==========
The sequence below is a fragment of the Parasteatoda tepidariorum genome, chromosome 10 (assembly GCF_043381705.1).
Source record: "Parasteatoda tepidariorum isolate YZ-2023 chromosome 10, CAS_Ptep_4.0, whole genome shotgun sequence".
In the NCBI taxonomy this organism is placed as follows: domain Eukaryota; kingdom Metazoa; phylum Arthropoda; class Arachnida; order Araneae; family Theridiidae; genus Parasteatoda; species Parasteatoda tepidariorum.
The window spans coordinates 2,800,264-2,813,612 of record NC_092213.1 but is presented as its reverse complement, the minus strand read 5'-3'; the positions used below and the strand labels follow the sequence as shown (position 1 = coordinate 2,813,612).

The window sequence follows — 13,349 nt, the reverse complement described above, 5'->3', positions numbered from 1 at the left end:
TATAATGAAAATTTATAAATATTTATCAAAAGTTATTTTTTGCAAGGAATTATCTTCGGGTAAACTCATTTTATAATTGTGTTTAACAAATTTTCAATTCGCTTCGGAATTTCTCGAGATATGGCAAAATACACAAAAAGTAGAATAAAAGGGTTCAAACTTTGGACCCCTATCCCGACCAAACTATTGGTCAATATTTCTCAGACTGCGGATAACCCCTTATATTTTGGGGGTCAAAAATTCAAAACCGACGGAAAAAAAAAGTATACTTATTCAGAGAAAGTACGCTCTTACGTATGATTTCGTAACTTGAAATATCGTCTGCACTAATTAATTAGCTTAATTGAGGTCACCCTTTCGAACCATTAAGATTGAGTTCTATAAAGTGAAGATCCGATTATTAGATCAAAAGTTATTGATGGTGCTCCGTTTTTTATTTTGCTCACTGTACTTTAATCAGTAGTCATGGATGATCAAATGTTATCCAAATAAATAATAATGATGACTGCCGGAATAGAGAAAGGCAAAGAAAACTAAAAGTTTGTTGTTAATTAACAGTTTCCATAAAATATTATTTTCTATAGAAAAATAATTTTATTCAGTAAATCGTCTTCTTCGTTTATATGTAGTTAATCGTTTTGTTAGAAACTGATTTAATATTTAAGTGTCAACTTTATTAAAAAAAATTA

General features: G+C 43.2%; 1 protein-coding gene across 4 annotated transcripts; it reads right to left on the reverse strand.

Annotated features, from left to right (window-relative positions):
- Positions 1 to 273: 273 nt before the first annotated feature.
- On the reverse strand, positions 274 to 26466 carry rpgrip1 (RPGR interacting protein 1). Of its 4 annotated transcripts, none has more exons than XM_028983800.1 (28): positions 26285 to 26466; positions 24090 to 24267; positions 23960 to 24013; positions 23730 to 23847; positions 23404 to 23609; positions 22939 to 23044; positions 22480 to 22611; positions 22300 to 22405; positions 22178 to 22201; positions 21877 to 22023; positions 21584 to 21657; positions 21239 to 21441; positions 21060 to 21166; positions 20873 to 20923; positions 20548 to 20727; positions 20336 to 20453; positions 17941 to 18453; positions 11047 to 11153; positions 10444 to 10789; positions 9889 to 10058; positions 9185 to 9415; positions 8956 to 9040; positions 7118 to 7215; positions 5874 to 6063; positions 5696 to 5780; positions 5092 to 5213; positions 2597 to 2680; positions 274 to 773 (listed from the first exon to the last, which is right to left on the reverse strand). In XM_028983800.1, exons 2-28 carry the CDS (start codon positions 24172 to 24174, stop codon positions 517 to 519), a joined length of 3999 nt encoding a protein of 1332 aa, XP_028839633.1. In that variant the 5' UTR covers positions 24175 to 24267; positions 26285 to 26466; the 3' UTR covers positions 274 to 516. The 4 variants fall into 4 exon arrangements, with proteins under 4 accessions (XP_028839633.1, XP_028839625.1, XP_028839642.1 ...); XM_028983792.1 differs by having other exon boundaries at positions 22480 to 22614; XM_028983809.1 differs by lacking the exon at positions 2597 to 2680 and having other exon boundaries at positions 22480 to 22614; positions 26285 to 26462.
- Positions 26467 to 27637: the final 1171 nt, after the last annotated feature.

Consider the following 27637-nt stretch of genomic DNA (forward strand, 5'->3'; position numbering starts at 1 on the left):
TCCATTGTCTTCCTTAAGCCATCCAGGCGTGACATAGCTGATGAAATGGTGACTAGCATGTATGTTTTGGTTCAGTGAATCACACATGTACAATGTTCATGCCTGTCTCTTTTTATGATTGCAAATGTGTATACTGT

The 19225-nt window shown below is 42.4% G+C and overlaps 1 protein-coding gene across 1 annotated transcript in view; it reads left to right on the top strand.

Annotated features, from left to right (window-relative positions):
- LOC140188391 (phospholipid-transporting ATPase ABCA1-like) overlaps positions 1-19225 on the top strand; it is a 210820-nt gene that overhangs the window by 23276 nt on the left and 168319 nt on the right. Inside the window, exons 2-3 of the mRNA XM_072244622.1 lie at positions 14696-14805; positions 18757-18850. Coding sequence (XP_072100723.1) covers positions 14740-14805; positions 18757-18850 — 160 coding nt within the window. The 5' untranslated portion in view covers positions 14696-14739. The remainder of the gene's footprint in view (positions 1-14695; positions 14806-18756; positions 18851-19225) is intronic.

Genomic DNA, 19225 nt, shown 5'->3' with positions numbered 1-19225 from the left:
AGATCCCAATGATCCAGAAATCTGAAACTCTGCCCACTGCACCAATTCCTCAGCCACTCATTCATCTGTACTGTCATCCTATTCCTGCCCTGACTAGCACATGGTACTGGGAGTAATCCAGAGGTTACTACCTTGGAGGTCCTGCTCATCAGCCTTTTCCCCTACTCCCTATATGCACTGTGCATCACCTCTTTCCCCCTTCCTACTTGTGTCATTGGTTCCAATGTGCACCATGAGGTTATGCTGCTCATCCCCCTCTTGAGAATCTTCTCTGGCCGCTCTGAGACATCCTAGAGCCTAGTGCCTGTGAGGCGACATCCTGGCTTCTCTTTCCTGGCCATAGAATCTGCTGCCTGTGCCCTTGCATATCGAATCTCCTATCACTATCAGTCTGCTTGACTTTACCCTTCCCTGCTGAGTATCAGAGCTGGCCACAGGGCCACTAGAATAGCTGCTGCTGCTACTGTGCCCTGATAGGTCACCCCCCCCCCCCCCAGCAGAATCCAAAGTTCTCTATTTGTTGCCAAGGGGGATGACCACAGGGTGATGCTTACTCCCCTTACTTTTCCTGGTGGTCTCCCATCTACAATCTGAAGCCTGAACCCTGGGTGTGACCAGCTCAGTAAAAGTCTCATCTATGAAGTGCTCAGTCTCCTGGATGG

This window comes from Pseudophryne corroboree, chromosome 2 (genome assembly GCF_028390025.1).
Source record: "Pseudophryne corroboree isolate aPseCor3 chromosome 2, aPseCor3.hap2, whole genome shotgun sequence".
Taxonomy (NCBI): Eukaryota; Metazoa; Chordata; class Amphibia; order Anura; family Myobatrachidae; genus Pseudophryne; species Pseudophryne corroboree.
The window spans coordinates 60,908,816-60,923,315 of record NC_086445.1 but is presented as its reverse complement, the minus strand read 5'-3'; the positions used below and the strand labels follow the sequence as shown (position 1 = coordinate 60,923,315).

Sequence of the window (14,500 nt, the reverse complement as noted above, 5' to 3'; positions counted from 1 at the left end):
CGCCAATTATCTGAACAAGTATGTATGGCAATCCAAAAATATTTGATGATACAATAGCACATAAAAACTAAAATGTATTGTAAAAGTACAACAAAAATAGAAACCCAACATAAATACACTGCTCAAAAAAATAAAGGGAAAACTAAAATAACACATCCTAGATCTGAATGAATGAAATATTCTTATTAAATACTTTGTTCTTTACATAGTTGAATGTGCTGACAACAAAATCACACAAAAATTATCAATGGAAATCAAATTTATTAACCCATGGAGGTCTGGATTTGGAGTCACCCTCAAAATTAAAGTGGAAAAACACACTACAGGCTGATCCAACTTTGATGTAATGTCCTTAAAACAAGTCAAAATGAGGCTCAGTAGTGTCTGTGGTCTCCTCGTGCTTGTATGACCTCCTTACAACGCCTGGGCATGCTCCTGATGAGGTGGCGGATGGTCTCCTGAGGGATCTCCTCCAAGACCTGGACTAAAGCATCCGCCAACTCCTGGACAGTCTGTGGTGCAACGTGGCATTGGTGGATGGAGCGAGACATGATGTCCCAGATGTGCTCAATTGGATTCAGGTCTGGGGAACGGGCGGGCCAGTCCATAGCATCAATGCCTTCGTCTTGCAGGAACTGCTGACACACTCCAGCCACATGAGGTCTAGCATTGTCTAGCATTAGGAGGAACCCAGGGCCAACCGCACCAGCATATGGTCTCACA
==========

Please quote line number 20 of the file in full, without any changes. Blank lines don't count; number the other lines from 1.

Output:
Source record: "Pseudophryne corroboree isolate aPseCor3 chromosome 2, aPseCor3.hap2, whole genome shotgun sequence".